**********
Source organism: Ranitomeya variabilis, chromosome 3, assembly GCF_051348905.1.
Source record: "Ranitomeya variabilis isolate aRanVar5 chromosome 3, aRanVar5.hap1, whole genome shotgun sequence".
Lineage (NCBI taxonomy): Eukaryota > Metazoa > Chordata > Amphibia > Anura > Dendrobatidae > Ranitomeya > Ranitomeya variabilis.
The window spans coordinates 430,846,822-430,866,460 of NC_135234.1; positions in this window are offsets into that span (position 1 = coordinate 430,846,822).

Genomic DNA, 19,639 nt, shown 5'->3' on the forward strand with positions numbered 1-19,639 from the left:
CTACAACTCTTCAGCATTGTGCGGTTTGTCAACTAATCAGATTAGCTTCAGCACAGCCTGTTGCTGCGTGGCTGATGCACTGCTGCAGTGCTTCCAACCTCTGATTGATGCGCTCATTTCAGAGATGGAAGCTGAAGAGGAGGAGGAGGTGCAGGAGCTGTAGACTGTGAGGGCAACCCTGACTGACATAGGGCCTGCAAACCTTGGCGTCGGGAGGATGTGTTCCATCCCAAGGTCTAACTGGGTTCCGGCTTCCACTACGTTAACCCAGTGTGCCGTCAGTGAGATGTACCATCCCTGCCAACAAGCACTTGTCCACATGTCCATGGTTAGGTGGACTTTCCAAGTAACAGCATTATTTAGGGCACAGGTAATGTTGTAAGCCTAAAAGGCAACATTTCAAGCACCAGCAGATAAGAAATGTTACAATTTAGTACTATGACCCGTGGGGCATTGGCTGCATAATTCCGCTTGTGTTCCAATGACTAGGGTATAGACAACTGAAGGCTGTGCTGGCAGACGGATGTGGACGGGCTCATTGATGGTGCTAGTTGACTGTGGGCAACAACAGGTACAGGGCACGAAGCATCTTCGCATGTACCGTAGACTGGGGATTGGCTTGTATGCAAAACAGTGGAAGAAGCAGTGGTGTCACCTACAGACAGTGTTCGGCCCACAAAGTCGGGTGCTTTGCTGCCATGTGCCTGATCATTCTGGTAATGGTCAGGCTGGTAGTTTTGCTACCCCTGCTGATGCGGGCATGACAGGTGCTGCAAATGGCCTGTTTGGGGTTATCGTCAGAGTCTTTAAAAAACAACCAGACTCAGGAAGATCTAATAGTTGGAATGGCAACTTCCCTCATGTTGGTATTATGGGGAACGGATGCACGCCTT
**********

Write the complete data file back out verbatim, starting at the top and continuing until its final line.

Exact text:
Source organism: Ranitomeya variabilis, chromosome 3, assembly GCF_051348905.1.
Source record: "Ranitomeya variabilis isolate aRanVar5 chromosome 3, aRanVar5.hap1, whole genome shotgun sequence".
Lineage (NCBI taxonomy): Eukaryota > Metazoa > Chordata > Amphibia > Anura > Dendrobatidae > Ranitomeya > Ranitomeya variabilis.
The window spans coordinates 430,846,822-430,866,460 of NC_135234.1; positions in this window are offsets into that span (position 1 = coordinate 430,846,822).

Genomic DNA, 19,639 nt, shown 5'->3' on the forward strand with positions numbered 1-19,639 from the left:
CTACAACTCTTCAGCATTGTGCGGTTTGTCAACTAATCAGATTAGCTTCAGCACAGCCTGTTGCTGCGTGGCTGATGCACTGCTGCAGTGCTTCCAACCTCTGATTGATGCGCTCATTTCAGAGATGGAAGCTGAAGAGGAGGAGGAGGTGCAGGAGCTGTAGACTGTGAGGGCAACCCTGACTGACATAGGGCCTGCAAACCTTGGCGTCGGGAGGATGTGTTCCATCCCAAGGTCTAACTGGGTTCCGGCTTCCACTACGTTAACCCAGTGTGCCGTCAGTGAGATGTACCATCCCTGCCAACAAGCACTTGTCCACATGTCCATGGTTAGGTGGACTTTCCAAGTAACAGCATTATTTAGGGCACAGGTAATGTTGTAAGCCTAAAAGGCAACATTTCAAGCACCAGCAGATAAGAAATGTTACAATTTAGTACTATGACCCGTGGGGCATTGGCTGCATAATTCCGCTTGTGTTCCAATGACTAGGGTATAGACAACTGAAGGCTGTGCTGGCAGACGGATGTGGACGGGCTCATTGATGGTGCTAGTTGACTGTGGGCAACAACAGGTACAGGGCACGAAGCATCTTCGCATGTACCGTAGACTGGGGATTGGCTTGTATGCAAAACAGTGGAAGAAGCAGTGGTGTCACCTACAGACAGTGTTCGGCCCACAAAGTCGGGTGCTTTGCTGCCATGTGCCTGATCATTCTGGTAATGGTCAGGCTGGTAGTTTTGCTACCCCTGCTGATGCGGGCATGACAGGTGCTGCAAATGGCCTGTTTGGGGTTATCGTCAGAGTCTTTAAAAAACAACCAGACTCAGGAAGATCTAATAGTTGGAATGGCAACTTCCCTCATGTTGGTATTATGGGGAACGGATGCACGCCTT